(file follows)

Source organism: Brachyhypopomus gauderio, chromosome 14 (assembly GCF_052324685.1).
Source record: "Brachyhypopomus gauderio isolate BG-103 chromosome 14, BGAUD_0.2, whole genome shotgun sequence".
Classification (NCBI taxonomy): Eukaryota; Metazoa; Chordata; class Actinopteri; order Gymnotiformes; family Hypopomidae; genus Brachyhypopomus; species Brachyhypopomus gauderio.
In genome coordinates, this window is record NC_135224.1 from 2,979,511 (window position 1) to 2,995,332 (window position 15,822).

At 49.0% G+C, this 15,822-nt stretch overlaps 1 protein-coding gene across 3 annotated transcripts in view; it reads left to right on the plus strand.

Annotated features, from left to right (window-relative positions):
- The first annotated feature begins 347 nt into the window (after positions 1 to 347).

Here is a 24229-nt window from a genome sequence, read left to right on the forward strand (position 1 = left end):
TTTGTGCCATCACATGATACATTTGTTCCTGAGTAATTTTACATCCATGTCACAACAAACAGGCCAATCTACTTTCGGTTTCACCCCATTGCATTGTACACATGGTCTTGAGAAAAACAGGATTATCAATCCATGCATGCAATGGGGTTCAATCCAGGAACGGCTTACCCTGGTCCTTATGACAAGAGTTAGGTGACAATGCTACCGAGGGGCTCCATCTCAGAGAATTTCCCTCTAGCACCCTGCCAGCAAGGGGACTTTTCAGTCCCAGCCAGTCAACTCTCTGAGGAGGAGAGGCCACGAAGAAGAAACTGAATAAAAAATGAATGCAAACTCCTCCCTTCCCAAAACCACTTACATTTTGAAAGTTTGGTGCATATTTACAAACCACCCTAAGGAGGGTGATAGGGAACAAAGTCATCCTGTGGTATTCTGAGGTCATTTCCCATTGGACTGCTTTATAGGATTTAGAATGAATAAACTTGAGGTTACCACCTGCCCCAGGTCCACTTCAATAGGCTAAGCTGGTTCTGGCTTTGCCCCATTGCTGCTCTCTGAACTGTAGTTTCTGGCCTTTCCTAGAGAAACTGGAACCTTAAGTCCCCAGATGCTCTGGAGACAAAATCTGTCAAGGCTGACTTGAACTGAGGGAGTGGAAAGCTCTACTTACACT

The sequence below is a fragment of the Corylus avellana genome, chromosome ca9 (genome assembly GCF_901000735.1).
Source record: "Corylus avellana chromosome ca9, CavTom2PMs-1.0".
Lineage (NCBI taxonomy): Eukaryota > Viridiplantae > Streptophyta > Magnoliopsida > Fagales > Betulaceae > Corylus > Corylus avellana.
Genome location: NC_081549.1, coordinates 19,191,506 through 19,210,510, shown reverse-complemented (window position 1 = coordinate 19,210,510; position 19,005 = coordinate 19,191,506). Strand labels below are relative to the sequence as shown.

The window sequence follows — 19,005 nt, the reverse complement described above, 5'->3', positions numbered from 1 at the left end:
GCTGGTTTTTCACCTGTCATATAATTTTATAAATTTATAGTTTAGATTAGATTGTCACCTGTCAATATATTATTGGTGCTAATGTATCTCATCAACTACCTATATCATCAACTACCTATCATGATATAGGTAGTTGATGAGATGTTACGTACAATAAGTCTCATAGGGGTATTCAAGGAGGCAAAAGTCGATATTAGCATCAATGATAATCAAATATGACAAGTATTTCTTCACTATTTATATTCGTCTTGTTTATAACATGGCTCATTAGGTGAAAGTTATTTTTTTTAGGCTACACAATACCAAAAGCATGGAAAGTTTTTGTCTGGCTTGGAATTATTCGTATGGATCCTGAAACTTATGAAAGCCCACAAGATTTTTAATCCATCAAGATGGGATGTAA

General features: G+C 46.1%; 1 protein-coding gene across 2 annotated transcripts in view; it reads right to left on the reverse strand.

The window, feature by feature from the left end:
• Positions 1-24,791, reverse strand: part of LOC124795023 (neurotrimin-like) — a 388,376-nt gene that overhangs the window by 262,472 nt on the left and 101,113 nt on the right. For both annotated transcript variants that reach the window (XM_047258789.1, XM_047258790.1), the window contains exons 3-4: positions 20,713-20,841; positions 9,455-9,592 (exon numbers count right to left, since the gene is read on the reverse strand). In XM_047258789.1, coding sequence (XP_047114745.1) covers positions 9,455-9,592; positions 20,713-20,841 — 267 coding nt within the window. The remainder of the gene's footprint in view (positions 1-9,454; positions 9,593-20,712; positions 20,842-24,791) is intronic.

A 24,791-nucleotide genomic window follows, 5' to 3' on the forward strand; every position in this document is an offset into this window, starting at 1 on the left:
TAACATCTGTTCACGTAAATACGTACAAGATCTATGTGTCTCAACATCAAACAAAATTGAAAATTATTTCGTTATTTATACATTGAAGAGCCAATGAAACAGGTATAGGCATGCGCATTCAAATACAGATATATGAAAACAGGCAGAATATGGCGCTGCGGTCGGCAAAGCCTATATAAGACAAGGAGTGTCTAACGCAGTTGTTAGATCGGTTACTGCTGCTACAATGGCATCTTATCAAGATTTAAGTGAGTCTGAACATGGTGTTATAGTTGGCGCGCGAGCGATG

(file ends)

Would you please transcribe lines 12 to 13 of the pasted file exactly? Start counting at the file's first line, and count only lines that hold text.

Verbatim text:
Lineage (NCBI taxonomy): Eukaryota > Viridiplantae > Streptophyta > Magnoliopsida > Fagales > Betulaceae > Corylus > Corylus avellana.
Genome location: NC_081549.1, coordinates 19,191,506 through 19,210,510, shown reverse-complemented (window position 1 = coordinate 19,210,510; position 19,005 = coordinate 19,191,506). Strand labels below are relative to the sequence as shown.